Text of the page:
Originally published Aug. 2, 2010
Thad Reece, who went 4 for 6, according to The Hampton Roads Daily Press.
"The team has really been struggling," Thad Reece told The Daily Press.
"It's not like we've been getting blown out or anything. We've been
losing some close games. There's a difference between playing bad and
just losing. Tonight was well-needed for us."
It was a
good game for Reece, it was also a game in his final season as a
professional player. His career ended that year after 10 seasons, never having made the majors.
Reece's career was one that showed flashes of promise. He was taken by the Athletics in the 17th round of the 1981 draft out of the University of Hawaii.
He spent his first year at single-A San Jose, hitting .259. He'd stay in single-A through 1983, hitting .275 at Modesto and then .295 at Madison.
it was the jump to AA Albany that marked a high point. Reece won the
Eastern League batting crown that year with an average of .331, 14
points better than the second place league member, future major leaguer
Wally Joyner, according to The Schenectady Gazette.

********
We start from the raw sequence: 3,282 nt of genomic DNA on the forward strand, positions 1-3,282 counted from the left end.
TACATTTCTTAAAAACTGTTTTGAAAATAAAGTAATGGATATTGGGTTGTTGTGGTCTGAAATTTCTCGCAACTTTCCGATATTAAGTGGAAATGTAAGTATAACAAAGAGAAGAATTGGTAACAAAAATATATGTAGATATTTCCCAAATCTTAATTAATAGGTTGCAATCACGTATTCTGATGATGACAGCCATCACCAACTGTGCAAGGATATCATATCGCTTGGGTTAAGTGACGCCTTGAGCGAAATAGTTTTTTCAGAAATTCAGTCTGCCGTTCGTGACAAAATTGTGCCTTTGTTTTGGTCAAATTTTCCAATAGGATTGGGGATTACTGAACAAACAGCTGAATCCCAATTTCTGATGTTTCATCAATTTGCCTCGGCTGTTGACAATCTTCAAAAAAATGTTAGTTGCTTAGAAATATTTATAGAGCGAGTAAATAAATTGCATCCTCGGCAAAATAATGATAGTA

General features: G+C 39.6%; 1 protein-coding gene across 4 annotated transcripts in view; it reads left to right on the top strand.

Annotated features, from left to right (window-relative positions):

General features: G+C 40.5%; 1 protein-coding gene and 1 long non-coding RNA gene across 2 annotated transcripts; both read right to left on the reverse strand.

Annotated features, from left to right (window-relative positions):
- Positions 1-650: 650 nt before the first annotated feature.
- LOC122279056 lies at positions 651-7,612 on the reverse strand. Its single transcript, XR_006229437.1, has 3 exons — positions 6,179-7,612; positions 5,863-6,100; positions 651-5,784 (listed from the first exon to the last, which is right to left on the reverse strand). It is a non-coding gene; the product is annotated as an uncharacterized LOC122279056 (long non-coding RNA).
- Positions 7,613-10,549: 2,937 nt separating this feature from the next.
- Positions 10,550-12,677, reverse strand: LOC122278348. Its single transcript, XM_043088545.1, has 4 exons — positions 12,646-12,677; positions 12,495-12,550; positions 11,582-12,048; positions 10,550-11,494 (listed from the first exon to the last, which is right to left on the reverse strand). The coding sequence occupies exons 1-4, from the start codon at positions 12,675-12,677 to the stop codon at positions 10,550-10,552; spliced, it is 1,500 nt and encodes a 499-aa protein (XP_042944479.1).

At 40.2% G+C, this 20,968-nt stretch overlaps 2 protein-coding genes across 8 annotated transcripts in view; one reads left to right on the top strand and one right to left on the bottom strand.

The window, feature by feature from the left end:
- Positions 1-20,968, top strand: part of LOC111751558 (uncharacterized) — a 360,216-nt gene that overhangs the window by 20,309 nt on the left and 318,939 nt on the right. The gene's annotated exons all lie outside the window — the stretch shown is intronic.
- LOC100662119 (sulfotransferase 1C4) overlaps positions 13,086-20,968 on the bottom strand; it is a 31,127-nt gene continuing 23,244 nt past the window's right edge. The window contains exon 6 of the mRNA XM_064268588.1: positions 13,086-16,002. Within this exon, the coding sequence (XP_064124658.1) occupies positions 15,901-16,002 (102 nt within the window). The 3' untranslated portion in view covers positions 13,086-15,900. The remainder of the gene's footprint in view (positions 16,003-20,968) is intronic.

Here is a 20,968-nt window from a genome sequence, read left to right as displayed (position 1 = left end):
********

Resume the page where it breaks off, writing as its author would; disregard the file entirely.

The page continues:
Reece's average had been as high as .352 in late July, after a game that saw him go 3 for 4 against Nashua. He hit .500 during one week in June, going 13 for 26 and earning Player of the Week honors.
He made AAA Tacoma in 1985, where he would stay through 1987, without a call-up. A move to the Royals system for 1988 saw Reece back at AA, hitting .261.
Then it was on to Italy. Reece spent 1989 in Europe, part of his experience recorded by Sports Illustrated. Reece was announced in one game as "nuovo Americano,"
the magazine wrote. He and other players went to Italy because, while
not paying a lot, the move paid better than the minor leagues.
Back stateside for 1990, Reece spent his final year as a player back at AAA, with the Omaha Royals. In 64 games, he hit just .232 and he was done.
Reece went on to stay in baseball, as a high school coach for his hometown Porterville High in California. He spent 10 years coaching the team, returning the team to championship form before being let go in 2007.
“I don’t know what the future holds or what opportunities are out there,” Reece told The Porterville Recorder. “But I have a lot of contacts with collegiate and professional coaches. I always keep that door open.”